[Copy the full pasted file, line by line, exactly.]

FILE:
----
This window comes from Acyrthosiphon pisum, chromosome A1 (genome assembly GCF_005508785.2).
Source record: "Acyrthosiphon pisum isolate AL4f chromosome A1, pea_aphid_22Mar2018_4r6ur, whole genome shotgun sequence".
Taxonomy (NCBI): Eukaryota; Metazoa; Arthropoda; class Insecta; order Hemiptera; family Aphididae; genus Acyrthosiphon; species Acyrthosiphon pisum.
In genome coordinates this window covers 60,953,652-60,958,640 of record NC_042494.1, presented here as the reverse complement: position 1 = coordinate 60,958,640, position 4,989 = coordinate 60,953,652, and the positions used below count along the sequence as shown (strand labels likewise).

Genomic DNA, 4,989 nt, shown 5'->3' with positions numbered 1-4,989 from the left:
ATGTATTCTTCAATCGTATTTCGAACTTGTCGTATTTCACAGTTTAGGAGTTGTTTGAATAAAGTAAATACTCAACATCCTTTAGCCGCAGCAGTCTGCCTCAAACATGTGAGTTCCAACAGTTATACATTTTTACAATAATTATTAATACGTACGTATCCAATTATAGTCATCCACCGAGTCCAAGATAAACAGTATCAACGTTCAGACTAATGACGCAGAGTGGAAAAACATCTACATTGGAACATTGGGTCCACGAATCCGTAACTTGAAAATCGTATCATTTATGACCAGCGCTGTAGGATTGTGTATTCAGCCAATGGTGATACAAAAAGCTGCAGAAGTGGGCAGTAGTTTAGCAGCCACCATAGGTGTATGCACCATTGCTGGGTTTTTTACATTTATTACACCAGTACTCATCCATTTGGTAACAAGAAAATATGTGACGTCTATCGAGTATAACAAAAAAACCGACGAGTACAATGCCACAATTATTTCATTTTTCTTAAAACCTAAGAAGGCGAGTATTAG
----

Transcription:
This window comes from Acyrthosiphon pisum, chromosome A1 (genome assembly GCF_005508785.2).
Source record: "Acyrthosiphon pisum isolate AL4f chromosome A1, pea_aphid_22Mar2018_4r6ur, whole genome shotgun sequence".
Taxonomy (NCBI): Eukaryota; Metazoa; Arthropoda; class Insecta; order Hemiptera; family Aphididae; genus Acyrthosiphon; species Acyrthosiphon pisum.
In genome coordinates this window covers 60,953,652-60,958,640 of record NC_042494.1, presented here as the reverse complement: position 1 = coordinate 60,958,640, position 4,989 = coordinate 60,953,652, and the positions used below count along the sequence as shown (strand labels likewise).

Genomic DNA, 4,989 nt, shown 5'->3' with positions numbered 1-4,989 from the left:
ATGTATTCTTCAATCGTATTTCGAACTTGTCGTATTTCACAGTTTAGGAGTTGTTTGAATAAAGTAAATACTCAACATCCTTTAGCCGCAGCAGTCTGCCTCAAACATGTGAGTTCCAACAGTTATACATTTTTACAATAATTATTAATACGTACGTATCCAATTATAGTCATCCACCGAGTCCAAGATAAACAGTATCAACGTTCAGACTAATGACGCAGAGTGGAAAAACATCTACATTGGAACATTGGGTCCACGAATCCGTAACTTGAAAATCGTATCATTTATGACCAGCGCTGTAGGATTGTGTATTCAGCCAATGGTGATACAAAAAGCTGCAGAAGTGGGCAGTAGTTTAGCAGCCACCATAGGTGTATGCACCATTGCTGGGTTTTTTACATTTATTACACCAGTACTCATCCATTTGGTAACAAGAAAATATGTGACGTCTATCGAGTATAACAAAAAAACCGACGAGTACAATGCCACAATTATTTCATTTTTCTTAAAACCTAAGAAGGCGAGTATTAG